4:24pm PT by Chris Gardner
Sharon Stone Opens Her Newly Remodeled Home for Private Screening, Dinner Party
Sharon Stone recently finished a remodel of her Beverly Hills home, renovations that VIP guests were able to see up close during a Feb. 19 dinner party. But the occasion, which saw 20-plus people eating takeout from Canon Drive Chinese food hotspot Xi'an around the kitchen table, was less about the interior design reveal and more about lesbian pioneer Jewel Thais-Williams, her groundbreaking Los Angeles gay nightclub and the C. Fitz-directed documentary of the same name, Jewel's Catch One.
Stone screened the film for Thais-Williams, Fitz and other friends of the doc in her private screening room followed by dinner, champagne and a dessert of cake pops and cookies. "It's the first party in my new kitchen and for good reason — the film is really good," says the actress, who appears in the doc alongside such notable names as Sandra Bernhard and Bonnie Pointer. "One of my guests said it's like Jewel is the Mother Theresa of color. That was a beautiful statement. She's devoted her life to the service of others and done it in a way that has made it approachable and accessible. She's allowed others to feel loved and wanted and given them a place to find community and now wellness."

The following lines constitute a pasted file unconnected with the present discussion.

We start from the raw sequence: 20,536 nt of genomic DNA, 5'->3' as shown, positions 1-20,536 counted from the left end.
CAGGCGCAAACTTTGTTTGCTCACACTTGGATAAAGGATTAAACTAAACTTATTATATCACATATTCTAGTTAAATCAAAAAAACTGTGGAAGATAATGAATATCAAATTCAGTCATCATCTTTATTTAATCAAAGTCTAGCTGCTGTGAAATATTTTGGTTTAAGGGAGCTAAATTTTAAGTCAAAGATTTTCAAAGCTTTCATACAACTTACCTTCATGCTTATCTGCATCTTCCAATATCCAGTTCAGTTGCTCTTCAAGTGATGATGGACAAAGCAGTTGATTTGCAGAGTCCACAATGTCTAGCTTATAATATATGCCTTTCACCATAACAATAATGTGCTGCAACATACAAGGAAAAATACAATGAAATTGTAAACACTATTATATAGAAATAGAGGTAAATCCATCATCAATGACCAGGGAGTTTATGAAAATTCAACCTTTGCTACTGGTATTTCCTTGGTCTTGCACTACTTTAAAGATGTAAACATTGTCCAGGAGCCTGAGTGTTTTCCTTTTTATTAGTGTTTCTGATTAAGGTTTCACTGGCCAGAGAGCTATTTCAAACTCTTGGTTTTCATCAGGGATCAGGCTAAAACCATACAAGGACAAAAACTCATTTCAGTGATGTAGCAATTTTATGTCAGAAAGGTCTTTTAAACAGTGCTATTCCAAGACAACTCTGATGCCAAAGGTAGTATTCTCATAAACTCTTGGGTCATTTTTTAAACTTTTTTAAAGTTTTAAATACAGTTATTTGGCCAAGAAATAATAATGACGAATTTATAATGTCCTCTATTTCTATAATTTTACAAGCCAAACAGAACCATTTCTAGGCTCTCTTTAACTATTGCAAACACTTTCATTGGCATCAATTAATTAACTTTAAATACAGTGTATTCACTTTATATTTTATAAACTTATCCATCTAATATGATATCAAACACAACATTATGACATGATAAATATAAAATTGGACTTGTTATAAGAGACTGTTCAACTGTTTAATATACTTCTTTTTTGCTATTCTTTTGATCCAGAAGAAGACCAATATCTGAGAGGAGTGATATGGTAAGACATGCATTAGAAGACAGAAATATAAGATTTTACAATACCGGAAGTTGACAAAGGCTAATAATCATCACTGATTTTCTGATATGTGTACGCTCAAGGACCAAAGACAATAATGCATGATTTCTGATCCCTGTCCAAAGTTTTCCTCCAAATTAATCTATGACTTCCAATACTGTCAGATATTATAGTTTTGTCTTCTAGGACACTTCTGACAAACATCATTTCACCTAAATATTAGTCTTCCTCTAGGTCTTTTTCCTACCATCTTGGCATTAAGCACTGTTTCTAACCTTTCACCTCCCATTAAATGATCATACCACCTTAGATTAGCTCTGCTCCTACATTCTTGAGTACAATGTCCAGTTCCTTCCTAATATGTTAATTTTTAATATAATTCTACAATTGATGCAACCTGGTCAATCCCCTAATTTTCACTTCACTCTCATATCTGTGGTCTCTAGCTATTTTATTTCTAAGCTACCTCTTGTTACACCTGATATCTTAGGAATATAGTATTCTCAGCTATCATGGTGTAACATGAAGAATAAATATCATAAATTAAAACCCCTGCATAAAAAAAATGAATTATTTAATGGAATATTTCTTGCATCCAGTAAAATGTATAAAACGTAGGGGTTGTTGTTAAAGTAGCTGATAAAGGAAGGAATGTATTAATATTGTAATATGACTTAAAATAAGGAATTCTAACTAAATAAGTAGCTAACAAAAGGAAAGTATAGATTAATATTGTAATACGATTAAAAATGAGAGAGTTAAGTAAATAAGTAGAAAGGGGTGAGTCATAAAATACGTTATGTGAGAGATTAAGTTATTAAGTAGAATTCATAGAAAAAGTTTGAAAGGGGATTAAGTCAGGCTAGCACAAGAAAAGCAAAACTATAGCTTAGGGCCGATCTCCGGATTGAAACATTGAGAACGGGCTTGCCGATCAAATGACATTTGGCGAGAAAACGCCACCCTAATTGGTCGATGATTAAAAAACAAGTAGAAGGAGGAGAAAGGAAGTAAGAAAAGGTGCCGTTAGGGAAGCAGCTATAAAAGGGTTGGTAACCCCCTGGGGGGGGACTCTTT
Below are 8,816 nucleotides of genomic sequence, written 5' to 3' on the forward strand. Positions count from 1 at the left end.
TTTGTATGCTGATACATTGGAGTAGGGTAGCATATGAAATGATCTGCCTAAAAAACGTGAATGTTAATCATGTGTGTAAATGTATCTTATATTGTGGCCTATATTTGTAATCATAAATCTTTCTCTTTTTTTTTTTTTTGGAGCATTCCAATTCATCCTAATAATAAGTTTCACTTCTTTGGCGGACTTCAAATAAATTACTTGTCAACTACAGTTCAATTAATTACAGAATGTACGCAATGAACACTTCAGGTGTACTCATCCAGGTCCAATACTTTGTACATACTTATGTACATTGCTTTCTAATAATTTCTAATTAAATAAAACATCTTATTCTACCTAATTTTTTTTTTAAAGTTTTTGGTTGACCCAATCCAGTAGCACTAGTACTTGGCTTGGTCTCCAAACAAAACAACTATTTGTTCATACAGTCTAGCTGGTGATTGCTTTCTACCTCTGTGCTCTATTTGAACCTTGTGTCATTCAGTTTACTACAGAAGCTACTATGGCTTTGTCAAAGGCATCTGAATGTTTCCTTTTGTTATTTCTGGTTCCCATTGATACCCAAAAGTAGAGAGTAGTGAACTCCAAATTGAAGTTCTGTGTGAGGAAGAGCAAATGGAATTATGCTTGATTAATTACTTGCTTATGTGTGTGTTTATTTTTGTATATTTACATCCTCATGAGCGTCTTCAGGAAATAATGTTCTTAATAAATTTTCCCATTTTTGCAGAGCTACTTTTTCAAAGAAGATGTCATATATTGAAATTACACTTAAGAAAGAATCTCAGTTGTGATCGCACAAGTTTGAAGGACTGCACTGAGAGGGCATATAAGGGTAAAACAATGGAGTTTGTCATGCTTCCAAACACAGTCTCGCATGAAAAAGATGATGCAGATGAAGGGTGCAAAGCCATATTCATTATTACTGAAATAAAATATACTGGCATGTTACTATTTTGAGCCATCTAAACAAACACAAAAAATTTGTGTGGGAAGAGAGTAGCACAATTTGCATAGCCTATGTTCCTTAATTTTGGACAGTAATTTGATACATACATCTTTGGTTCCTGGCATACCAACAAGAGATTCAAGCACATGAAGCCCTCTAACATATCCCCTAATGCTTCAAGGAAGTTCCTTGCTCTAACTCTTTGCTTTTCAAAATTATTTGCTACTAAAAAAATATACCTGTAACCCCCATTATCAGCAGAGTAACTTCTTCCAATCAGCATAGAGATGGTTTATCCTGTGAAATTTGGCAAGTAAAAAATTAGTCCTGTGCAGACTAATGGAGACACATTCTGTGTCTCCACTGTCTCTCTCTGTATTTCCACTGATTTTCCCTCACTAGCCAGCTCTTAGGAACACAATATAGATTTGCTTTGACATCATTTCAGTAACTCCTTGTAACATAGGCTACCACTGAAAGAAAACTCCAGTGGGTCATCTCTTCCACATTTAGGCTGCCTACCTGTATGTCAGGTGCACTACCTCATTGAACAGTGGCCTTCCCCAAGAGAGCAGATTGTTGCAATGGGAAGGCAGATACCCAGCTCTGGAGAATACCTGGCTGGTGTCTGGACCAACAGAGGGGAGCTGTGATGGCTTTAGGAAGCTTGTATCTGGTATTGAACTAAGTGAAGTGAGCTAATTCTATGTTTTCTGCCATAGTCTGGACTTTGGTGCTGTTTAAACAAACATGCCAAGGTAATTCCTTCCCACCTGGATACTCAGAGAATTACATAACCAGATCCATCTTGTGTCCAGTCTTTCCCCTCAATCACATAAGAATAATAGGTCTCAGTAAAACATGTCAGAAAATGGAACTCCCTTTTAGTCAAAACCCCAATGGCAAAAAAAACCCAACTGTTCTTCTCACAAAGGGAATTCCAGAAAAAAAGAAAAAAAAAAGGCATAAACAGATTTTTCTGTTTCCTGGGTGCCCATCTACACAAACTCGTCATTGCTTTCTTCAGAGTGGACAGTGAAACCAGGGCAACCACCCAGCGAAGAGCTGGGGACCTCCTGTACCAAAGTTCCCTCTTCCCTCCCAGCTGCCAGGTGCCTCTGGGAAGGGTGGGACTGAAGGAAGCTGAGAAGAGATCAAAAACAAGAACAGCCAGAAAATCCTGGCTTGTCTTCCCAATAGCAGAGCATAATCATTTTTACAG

Thais-Williams closed the club, located on Pico Boulevard near the corner of Crenshaw Boulevard, and now focuses on her wellness business, Village Health Foundation. She remains a star on the local gay scene, however, and she recently served as the grand marshal of the 2016 L.A. Gay Pride Parade.
"She has such an inspirational story — I really admire her so much. It was my pleasure to see the film and to have the people who worked on it at my home. It was a lovely night," says Stone, who spent some nights out at the club dancing with her friends, much like other A-listers, including Madonna. "Everybody accepted everyone else to such a level that at the height of my fame, I could go and nobody would torture me."
The film, currently without a distributor, screened at Outfest and BFI London Film Festival, and Stone believes it's worth many more showings: "My hope is that it gets picked up by a Netflix or someone like that and that they tighten it up, put great music to it and more people see it. Socially, it's quite educational."